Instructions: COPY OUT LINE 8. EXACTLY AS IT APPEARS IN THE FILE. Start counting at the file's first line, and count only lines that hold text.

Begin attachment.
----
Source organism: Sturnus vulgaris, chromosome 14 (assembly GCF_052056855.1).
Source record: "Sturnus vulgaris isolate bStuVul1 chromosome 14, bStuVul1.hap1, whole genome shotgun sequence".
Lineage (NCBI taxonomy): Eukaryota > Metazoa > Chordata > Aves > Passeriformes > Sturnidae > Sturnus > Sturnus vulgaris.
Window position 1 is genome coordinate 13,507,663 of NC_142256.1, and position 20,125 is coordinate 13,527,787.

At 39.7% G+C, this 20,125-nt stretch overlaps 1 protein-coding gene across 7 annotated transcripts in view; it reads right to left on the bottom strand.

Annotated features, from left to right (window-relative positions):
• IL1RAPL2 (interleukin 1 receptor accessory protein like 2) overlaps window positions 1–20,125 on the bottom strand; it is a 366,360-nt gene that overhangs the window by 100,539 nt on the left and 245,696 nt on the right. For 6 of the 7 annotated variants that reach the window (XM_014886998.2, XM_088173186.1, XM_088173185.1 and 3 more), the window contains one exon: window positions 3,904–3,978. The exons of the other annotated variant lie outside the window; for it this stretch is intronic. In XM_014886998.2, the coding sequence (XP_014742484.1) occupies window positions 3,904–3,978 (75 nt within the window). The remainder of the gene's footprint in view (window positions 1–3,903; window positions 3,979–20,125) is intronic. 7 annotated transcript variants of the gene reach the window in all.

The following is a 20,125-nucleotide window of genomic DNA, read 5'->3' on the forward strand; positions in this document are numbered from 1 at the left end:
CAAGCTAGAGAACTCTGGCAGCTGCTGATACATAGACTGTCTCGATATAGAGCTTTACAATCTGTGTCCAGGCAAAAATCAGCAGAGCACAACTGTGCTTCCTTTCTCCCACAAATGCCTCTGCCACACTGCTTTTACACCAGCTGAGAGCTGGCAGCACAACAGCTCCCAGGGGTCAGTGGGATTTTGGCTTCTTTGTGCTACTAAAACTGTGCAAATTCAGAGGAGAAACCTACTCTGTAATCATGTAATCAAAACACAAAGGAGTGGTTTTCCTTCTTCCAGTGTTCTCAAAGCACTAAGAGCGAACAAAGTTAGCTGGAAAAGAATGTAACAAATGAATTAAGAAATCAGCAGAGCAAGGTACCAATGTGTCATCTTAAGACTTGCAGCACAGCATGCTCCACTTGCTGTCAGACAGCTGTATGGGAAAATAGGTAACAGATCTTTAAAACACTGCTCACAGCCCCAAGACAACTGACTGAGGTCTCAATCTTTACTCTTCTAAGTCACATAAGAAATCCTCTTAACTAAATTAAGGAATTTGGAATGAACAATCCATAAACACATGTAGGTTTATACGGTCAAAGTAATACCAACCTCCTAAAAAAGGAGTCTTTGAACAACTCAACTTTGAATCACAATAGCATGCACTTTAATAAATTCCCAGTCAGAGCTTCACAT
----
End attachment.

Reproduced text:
The following is a 20,125-nucleotide window of genomic DNA, read 5'->3' on the forward strand; positions in this document are numbered from 1 at the left end: